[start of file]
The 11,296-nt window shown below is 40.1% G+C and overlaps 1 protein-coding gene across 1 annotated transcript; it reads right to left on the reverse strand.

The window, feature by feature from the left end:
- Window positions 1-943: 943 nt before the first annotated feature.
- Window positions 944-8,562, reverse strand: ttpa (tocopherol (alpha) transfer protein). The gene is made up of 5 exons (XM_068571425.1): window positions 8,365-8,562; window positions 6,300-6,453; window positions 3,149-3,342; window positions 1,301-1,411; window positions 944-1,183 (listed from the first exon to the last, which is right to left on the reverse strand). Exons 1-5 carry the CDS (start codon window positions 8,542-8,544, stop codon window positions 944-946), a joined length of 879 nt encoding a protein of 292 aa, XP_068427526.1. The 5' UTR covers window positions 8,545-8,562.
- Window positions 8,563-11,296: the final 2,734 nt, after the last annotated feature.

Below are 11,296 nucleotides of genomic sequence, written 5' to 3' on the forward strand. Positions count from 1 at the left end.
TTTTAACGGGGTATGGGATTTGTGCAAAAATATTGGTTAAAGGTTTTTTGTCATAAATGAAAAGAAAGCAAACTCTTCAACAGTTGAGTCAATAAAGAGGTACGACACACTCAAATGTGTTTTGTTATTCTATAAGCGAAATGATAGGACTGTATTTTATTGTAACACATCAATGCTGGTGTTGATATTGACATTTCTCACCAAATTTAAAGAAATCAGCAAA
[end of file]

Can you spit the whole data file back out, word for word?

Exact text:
The 11,296-nt window shown below is 40.1% G+C and overlaps 1 protein-coding gene across 1 annotated transcript; it reads right to left on the reverse strand.

The window, feature by feature from the left end:
- Window positions 1-943: 943 nt before the first annotated feature.
- Window positions 944-8,562, reverse strand: ttpa (tocopherol (alpha) transfer protein). The gene is made up of 5 exons (XM_068571425.1): window positions 8,365-8,562; window positions 6,300-6,453; window positions 3,149-3,342; window positions 1,301-1,411; window positions 944-1,183 (listed from the first exon to the last, which is right to left on the reverse strand). Exons 1-5 carry the CDS (start codon window positions 8,542-8,544, stop codon window positions 944-946), a joined length of 879 nt encoding a protein of 292 aa, XP_068427526.1. The 5' UTR covers window positions 8,545-8,562.
- Window positions 8,563-11,296: the final 2,734 nt, after the last annotated feature.

Below are 11,296 nucleotides of genomic sequence, written 5' to 3' on the forward strand. Positions count from 1 at the left end.
TTTTAACGGGGTATGGGATTTGTGCAAAAATATTGGTTAAAGGTTTTTTGTCATAAATGAAAAGAAAGCAAACTCTTCAACAGTTGAGTCAATAAAGAGGTACGACACACTCAAATGTGTTTTGTTATTCTATAAGCGAAATGATAGGACTGTATTTTATTGTAACACATCAATGCTGGTGTTGATATTGACATTTCTCACCAAATTTAAAGAAATCAGCAAA